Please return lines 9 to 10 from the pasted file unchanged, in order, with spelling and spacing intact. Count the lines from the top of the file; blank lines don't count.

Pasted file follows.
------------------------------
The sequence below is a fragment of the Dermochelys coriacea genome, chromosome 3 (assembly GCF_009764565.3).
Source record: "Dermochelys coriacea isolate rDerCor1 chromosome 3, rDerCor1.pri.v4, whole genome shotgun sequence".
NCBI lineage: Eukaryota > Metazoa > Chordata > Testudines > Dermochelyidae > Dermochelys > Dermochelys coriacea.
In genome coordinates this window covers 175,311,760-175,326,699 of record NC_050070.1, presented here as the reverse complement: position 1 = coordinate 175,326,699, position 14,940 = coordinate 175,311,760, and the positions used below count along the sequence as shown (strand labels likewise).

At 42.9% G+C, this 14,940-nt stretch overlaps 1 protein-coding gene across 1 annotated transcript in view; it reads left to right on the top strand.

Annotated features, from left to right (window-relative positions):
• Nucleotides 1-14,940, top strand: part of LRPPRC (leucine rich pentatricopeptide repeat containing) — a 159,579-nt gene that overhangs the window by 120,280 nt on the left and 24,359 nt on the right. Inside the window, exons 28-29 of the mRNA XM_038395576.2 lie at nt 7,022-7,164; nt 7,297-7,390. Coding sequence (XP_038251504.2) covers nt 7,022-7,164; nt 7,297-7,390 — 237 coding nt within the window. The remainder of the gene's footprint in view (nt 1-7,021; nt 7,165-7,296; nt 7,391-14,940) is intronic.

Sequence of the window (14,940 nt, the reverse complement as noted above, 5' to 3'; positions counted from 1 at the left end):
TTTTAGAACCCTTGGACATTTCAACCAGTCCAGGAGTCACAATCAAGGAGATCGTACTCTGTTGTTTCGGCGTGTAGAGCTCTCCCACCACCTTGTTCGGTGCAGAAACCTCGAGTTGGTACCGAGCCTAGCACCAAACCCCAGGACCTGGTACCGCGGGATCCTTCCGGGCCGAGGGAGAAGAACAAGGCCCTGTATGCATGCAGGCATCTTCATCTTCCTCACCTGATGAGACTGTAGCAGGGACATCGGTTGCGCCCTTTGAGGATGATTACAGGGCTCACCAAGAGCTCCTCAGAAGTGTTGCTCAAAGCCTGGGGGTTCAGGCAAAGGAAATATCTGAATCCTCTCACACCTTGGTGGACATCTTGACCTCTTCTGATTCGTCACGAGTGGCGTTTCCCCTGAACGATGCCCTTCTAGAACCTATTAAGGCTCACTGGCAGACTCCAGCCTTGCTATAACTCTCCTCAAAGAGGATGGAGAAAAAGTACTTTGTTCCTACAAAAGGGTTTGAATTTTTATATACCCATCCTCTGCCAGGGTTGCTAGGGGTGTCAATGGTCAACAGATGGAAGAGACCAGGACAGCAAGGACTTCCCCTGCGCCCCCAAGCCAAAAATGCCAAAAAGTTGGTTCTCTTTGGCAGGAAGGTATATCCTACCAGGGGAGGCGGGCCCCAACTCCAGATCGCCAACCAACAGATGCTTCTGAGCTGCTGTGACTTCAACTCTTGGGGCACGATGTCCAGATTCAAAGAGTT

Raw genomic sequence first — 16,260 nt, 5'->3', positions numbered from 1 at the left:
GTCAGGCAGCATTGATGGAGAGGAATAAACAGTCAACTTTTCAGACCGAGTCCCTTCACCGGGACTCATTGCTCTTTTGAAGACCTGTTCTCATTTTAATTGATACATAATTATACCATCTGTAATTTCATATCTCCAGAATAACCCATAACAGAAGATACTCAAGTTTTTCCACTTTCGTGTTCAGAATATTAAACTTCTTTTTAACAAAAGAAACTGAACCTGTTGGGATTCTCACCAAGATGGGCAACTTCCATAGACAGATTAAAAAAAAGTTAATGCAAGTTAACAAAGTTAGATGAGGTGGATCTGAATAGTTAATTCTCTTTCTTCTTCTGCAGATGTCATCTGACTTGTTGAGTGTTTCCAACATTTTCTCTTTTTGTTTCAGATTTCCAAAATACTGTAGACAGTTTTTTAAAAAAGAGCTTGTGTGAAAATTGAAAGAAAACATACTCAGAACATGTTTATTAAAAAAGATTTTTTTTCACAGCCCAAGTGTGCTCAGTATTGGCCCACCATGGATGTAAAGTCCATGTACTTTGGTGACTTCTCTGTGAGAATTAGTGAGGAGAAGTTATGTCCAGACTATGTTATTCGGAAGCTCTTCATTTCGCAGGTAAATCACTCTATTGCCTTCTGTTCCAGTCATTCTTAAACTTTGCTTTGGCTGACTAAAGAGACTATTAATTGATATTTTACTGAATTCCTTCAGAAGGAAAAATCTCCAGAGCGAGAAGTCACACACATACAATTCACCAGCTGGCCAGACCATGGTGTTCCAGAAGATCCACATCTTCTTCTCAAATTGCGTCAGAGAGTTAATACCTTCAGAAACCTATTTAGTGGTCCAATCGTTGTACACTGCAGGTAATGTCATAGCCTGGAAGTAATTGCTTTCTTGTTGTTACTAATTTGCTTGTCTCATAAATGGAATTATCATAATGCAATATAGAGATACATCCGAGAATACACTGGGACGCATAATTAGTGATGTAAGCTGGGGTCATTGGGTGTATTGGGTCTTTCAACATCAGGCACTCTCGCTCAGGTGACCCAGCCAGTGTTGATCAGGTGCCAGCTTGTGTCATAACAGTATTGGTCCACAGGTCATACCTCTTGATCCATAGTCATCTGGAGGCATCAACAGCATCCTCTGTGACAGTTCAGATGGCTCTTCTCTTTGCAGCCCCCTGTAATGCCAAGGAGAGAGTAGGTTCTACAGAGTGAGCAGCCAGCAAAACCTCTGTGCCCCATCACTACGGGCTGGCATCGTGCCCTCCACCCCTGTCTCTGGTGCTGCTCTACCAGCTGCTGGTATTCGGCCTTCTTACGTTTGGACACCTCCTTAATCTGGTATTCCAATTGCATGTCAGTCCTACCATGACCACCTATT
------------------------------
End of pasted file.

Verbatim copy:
TTTTAGAACCCTTGGACATTTCAACCAGTCCAGGAGTCACAATCAAGGAGATCGTACTCTGTTGTTTCGGCGTGTAGAGCTCTCCCACCACCTTGTTCGGTGCAGAAACCTCGAGTTGGTACCGAGCCTAGCACCAAACCCCAGGACCTGGTACCGCGGGATCCTTCCGGGCCGAGGGAGAAGAACAAGGCCCTGTATGCATGCAGGCATCTTCATCTTCCTCACCTGATGAGACTGTAGCAGGGACATCGGTTGCGCCCTTTGAGGATGATTACAGGGCTCACCAAGAGCTCCTCAGAAGTGTTGCTCAAAGCCTGGGGGTTCAGGCAAAGGAAATATCTGAATCCTCTCACACCTTGGTGGACATCTTGACCTCTTCTGATTCGTCACGAGTGGCGTTTCCCCTGAACGATGCCCTTCTAGAACCTATTAAGGCTCACTGGCAGACTCCAGCCTTGCTATAACTCTCCTCAAAGAGGATGGAGAAAAAGTACTTTGTTCCTACAAAAGGGTTTGAATTTTTATATACCCATCCTCTGCCAGGGTTGCTAGGGGTGTCAATGGTCAACAGATGGAAGAGACCAGGACAGCAAGGACTTCCCCTGCGCCCCCAAGCCAAAAATGCCAAAAAGTTGGTTCTCTTTGGCAGGAAGGTATATCCTACCAGGGGAGGCGGGCCCCAACTCCAGATCGCCAACCAACAGATGCTTCTGAGCTGCTGTGACTTCAACTCTTGGGGCACGATGTCCAGATTCAAAGAGTT

Raw genomic sequence first — 16,260 nt, 5'->3', positions numbered from 1 at the left: